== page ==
Finance minister Michael Noonan says the banks have funds to tackle mortgage defaults and proposals to tackle growing arrears will be ready by the end of September.
He was speaking to reporters ahead of the first cabinet meeting since the summer recess, held today.
“We’re aware of the difficulty for some time, but of course because we recapitalised, the capital is in the banks to allow the banks write off some of that debt,” Mr Noonan said.
“It’s a manageable problem, but it’s very onerous on certain individuals and the Government will deal with it.”
Mr Noonan said that additional measures were required to tackle the growing problem of loan defaults following Central Bank figures released this week that show 1 in 9 homeowners are in trouble.
Figures from the Central Bank yesterday showed that more than 55,000 mortgages were in arrears but another 40,000 are struggling to pay and have had their mortgages changed to interest only or made other arrangements with their banks to allow them keep up with payments.
The minister said proposals on how to tackle the issue would be ready by the end of September and noted that the banks had enough capital to write off some of the debt.
Mr Noonan said the last round of stress testing of the banks also tested mortgage debt - and this was one of the reasons so much capital was given to them.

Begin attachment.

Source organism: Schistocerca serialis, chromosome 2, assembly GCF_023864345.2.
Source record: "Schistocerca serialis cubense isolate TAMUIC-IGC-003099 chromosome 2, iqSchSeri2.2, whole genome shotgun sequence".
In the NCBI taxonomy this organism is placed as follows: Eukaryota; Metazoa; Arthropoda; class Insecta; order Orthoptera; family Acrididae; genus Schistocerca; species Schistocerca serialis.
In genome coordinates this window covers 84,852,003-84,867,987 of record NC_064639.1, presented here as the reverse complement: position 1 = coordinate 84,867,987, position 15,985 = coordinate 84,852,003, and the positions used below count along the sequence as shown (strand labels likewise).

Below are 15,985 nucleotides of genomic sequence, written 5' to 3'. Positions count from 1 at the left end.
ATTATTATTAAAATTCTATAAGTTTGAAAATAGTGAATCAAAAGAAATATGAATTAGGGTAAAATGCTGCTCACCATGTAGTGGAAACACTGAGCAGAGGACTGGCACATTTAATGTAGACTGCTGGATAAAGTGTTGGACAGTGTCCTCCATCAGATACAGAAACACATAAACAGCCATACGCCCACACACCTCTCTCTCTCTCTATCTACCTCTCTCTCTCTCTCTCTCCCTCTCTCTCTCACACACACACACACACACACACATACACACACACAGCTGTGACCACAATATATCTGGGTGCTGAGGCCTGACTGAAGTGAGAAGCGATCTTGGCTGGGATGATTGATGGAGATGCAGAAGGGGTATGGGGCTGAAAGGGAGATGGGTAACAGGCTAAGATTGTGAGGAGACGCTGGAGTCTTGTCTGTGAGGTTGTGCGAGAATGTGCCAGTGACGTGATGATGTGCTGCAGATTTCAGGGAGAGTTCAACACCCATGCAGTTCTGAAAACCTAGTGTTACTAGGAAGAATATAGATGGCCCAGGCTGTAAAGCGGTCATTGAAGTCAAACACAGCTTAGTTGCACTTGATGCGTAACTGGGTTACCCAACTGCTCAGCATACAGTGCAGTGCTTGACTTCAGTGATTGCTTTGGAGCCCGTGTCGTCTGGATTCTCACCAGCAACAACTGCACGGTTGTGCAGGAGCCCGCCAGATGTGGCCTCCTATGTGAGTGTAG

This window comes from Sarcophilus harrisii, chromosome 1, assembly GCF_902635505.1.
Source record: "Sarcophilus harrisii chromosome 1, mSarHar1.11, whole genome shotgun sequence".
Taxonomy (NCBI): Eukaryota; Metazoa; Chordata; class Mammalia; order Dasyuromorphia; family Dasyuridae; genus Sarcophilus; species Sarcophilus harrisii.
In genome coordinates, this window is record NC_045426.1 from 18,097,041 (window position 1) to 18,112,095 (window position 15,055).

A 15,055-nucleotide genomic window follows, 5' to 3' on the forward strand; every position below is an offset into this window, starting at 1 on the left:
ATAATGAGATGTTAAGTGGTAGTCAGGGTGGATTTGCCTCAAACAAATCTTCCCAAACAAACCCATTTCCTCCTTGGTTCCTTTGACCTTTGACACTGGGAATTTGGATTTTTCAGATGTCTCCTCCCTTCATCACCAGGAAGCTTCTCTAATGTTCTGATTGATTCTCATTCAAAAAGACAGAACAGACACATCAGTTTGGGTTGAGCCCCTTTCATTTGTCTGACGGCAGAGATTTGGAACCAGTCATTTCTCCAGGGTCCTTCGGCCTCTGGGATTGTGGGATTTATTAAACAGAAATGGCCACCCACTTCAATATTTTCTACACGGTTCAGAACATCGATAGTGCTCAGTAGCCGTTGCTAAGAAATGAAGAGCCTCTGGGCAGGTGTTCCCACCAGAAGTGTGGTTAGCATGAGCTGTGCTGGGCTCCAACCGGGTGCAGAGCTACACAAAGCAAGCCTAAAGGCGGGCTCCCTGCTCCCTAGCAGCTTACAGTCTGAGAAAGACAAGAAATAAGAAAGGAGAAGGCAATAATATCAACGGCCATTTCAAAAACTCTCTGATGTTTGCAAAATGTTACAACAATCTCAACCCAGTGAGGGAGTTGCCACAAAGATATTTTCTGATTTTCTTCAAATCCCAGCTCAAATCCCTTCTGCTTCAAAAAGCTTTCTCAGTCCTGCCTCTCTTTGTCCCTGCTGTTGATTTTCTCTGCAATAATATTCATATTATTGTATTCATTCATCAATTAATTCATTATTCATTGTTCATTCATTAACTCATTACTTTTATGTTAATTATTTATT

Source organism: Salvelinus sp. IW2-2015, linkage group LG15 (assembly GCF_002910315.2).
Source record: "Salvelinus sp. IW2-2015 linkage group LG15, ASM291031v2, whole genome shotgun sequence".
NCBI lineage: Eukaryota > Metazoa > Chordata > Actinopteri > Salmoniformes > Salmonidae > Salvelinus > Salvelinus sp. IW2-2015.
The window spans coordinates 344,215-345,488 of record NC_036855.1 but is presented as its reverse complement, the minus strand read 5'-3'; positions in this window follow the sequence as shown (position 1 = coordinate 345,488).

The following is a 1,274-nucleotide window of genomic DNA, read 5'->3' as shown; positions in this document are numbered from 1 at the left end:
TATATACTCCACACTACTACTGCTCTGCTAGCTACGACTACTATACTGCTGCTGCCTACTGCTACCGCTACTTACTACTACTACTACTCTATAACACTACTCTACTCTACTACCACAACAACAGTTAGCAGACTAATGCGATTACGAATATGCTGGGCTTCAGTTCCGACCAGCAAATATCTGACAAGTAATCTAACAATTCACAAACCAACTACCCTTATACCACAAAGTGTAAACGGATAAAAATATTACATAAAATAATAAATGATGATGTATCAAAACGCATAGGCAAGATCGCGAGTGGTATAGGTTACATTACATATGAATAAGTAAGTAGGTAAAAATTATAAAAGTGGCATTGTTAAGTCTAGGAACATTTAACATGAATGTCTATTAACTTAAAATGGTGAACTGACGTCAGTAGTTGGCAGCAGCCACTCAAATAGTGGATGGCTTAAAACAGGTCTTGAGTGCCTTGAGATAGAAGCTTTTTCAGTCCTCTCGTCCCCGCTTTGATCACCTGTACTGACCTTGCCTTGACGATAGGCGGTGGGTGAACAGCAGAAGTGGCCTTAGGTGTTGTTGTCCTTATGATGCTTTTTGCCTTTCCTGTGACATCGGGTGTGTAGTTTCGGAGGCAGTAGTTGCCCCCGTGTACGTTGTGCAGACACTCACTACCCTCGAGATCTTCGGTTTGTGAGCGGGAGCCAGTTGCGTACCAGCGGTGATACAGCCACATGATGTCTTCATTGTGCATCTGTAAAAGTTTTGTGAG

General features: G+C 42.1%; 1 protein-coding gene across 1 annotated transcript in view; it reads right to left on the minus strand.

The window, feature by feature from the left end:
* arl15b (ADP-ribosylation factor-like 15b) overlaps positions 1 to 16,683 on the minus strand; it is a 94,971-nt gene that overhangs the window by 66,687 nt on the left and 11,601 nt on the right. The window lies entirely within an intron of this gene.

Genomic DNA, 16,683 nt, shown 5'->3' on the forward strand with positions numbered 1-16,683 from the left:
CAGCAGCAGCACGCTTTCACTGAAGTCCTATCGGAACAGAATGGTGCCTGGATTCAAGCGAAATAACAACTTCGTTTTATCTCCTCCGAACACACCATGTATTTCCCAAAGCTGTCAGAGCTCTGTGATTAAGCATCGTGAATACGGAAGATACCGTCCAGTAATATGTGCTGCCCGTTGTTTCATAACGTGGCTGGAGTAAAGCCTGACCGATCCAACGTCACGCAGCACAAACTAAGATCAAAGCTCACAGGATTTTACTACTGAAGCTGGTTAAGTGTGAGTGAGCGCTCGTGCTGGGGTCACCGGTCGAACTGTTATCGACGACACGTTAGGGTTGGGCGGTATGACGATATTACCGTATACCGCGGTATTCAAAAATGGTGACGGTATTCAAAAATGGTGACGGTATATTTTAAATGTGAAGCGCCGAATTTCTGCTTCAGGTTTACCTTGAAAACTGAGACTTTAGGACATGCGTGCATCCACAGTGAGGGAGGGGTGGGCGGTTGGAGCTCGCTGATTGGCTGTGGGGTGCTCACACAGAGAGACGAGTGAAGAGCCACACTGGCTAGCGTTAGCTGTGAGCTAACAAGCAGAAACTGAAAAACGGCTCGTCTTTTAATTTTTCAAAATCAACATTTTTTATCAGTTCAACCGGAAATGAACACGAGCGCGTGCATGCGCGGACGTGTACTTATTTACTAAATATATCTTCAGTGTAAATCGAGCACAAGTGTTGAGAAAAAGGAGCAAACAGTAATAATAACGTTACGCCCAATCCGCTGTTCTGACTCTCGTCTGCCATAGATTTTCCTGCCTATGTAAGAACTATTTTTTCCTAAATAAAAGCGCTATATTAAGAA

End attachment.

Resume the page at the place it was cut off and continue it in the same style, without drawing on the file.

The minister admitted that mortgage indebtedness was a pressing issue for a number of families and had to be dealt with at policy level.
Fianna Fáil's Finance Spokesperson Michael McGrath criticised what he called a "total lack of coherence within the Government" regarding debt forgiveness.
He said: "The Government needs to make a clear statement as to precisely where it stands on debt forgiveness and clear up the ever-growing confusion it has itself created."
Fine Gael and Labour ministers returned to Government Buildings for their first Cabinet meeting this morning following what was one of the shortest Government summer breaks in decades.
Among the issues to be discussed was the legislative programme for the forthcoming new Dáil term.
Ministers are expected to discuss the worsening situation of mortgage arrears and also the upcoming referendums on judicial pay and on giving Oireachtas committees the power to make findings of fact following the Abbeylara judgment.
Those referendums will be voted on in just under eight weeks' time, on the same day as the Presidential election.